One moment I was in the thick of a triathlon battle royale, the next I was on the side of the road helping a fellow athlete who had hit the deck hard and was now lying prostrate on a hot and unyielding chip-sealed road in a state of raw unconsciousness. The Vasse Highway had claimed yet another victim. It was here, maybe 12k into the bike leg that my race in Karri Valley effectively ended. The race which had given me cause to hope for some measure of success had in one moment turned me from competitive athlete to an idle lollipop man directing oncoming traffic around, rather than through, the accident scene.
The irony of the situation struck me. I had spent the better part of the day before the race searching desperately for the optimal combination of wheels to use on the challenging course. I had flatted my new tubular earlier in the day and had been unable to find a quick repair at late notice. If successful, my search could give me an advantage measured in seconds at best. But it was a search I was willing to undertake despite my desire to rest before the race. And now I was standing on the road losing the type of time that is best measured in minutes, not seconds. Fancy carbon fibre wheels are not much good when your bike is lying on the gravel shoulder next to the road.
I have replayed events through my head many times since Saturday. First I questioned whether what I did was right. The devil inside me told me that such actions are not appropriate for a professional athlete. It reasoned that triathlon is now my life and it is not an easy life at that. It is not going to do me any good if I start living like some kind of modern day Florence Nightingale. I started to wonder if I lacked the ruthless competitiveness of a top-rate athlete.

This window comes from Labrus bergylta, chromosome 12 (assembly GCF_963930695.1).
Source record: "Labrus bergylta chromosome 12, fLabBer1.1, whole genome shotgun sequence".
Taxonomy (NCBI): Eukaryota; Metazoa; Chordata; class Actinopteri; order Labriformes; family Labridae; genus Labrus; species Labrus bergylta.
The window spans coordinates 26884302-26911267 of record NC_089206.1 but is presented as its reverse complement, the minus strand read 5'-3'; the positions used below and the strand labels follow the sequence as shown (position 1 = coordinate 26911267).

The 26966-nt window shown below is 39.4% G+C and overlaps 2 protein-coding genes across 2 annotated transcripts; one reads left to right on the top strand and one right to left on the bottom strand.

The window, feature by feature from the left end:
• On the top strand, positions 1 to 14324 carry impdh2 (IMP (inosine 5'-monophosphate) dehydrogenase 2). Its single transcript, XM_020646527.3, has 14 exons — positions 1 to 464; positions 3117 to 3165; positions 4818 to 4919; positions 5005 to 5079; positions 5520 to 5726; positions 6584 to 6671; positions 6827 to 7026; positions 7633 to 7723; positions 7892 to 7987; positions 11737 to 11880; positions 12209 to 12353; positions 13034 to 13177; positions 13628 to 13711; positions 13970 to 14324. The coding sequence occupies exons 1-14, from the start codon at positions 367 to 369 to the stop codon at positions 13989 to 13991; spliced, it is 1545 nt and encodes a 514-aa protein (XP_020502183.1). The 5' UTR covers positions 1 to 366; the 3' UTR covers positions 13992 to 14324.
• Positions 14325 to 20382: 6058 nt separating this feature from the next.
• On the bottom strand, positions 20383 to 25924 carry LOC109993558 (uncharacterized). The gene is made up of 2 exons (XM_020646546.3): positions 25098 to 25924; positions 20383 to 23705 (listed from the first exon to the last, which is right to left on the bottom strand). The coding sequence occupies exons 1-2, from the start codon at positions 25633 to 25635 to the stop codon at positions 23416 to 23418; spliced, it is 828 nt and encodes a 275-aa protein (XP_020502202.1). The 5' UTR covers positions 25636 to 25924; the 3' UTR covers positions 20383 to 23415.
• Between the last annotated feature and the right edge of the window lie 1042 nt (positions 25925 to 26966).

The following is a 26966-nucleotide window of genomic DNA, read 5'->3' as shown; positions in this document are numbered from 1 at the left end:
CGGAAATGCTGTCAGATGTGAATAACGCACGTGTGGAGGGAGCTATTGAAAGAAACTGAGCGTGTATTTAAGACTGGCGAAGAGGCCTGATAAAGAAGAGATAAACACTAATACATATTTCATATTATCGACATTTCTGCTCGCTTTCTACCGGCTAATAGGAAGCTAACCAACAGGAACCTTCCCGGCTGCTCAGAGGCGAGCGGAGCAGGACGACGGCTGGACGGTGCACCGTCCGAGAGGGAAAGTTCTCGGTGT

But each time I thought like this the more human part of me fought back. There are bike crashes and then there are BIKE CRASHES. From what I could see this was a BIKE CRASH. The person I attended to looked to be in very serious trouble. And as I think back I realise that I did not even give a moment of thought to my decision to stop and help. It was purely instinctive thing done in the moment. This fact is probably as good an argument as any that I made a fair decision.
After directing traffic for some time (I have no idea how long) an age grouper approached me and told me that he would relieve my traffic control post. He said that I should get going as I was racing in the open division. Being caught up in everything going I did not take the time to find out who this person was – but I thank you very much for your consideration.
By this stage I knew that it was pretty much all over for me. I contemplated rolling back to town and pulling out but I had come this far. My objective became simply to pick off as many people off as I could.
By the end of the day I had managed to claw my way back to fourth place – a satisfying result given events of the day. I am really pleased with my swim and run form. I still think my biking needs a bit of work but this is ok. Perth’s hot summer has passed now so I can get on and log some good bike kilometres in the next few weeks. I can also use the time to nail down my position on the new and devastatingly fast Scott Plasma.
So when all is said and done, would I make the same decision again? Yes I would.
The fact that some people are too caught up in their own race-fuelled egos to appreciate the help and sacrifices of others does not change my opinion of this. We are all humans first and athletes second. Perhaps there are some triathletes who may need reminding of this from time to time. But these people never stick around for too long. Triathlon is a beast that tends to rip one’s soul to pieces, leaving it bare and exposed for all to see. Those without the inner strength to live with the continued humbling that this sport delivers will eventually find some reason to give it away. And if you ask me this is not a bad thing.